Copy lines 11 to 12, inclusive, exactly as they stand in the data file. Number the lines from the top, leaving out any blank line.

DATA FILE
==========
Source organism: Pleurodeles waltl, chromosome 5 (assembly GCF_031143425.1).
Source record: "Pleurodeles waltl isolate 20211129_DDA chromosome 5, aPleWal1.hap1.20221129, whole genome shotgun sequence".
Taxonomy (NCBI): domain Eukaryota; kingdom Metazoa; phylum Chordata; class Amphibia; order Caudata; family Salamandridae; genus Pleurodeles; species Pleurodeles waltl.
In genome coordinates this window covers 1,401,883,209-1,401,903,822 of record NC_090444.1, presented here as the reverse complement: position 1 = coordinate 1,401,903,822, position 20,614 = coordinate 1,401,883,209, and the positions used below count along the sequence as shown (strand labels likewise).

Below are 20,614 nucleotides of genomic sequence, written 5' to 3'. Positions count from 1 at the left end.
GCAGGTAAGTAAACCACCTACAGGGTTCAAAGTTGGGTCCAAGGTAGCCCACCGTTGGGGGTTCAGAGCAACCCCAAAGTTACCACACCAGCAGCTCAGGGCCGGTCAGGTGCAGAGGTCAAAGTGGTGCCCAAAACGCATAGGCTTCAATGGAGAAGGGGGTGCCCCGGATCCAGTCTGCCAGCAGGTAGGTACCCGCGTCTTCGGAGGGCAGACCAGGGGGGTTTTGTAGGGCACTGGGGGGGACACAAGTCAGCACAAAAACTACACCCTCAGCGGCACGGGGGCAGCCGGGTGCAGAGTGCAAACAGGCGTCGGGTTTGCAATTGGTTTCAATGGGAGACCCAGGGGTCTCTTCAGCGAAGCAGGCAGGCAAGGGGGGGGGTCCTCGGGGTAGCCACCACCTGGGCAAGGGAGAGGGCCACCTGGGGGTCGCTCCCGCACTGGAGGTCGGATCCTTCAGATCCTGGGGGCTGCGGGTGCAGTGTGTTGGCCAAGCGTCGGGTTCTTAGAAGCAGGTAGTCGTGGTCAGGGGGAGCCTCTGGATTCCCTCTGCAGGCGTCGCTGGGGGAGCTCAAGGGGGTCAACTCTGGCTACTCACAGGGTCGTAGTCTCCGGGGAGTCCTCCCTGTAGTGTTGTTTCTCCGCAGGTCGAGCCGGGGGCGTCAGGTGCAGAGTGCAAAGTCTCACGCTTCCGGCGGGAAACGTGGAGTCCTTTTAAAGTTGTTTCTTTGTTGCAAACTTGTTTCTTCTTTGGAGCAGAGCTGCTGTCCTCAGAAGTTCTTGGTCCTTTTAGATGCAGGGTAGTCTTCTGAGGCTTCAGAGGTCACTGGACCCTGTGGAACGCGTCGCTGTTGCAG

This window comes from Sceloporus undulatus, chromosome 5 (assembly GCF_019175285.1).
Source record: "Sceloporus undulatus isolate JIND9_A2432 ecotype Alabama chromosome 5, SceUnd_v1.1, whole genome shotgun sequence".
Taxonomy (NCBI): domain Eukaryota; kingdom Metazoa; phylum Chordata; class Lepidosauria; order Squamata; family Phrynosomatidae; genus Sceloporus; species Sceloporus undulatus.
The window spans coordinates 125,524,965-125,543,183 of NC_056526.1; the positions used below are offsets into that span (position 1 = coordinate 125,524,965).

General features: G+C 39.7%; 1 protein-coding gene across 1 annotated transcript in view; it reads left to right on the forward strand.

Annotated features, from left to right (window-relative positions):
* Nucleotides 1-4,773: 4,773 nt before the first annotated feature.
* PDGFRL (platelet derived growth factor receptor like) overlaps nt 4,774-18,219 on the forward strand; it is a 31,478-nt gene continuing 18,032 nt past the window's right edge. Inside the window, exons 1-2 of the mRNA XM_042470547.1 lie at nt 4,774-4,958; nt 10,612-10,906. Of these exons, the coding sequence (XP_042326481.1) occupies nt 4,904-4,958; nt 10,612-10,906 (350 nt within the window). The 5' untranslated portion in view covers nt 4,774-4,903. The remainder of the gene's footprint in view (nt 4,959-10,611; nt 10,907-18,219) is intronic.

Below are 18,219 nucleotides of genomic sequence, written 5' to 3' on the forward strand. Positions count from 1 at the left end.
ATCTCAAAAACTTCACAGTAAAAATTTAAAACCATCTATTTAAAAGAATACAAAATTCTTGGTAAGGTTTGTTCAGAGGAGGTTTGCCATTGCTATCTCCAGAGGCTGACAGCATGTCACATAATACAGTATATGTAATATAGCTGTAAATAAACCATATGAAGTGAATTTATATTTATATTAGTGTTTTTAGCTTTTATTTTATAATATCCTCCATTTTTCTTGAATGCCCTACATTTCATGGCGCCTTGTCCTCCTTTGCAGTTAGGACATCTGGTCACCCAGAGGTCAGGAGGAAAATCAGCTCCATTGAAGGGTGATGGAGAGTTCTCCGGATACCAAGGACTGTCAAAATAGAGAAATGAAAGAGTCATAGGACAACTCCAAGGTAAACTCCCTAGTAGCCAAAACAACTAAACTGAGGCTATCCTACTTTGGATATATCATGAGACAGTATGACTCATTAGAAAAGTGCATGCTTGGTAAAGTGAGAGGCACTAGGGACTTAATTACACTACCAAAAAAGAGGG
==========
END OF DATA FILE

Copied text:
General features: G+C 39.7%; 1 protein-coding gene across 1 annotated transcript in view; it reads left to right on the forward strand.

Annotated features, from left to right (window-relative positions):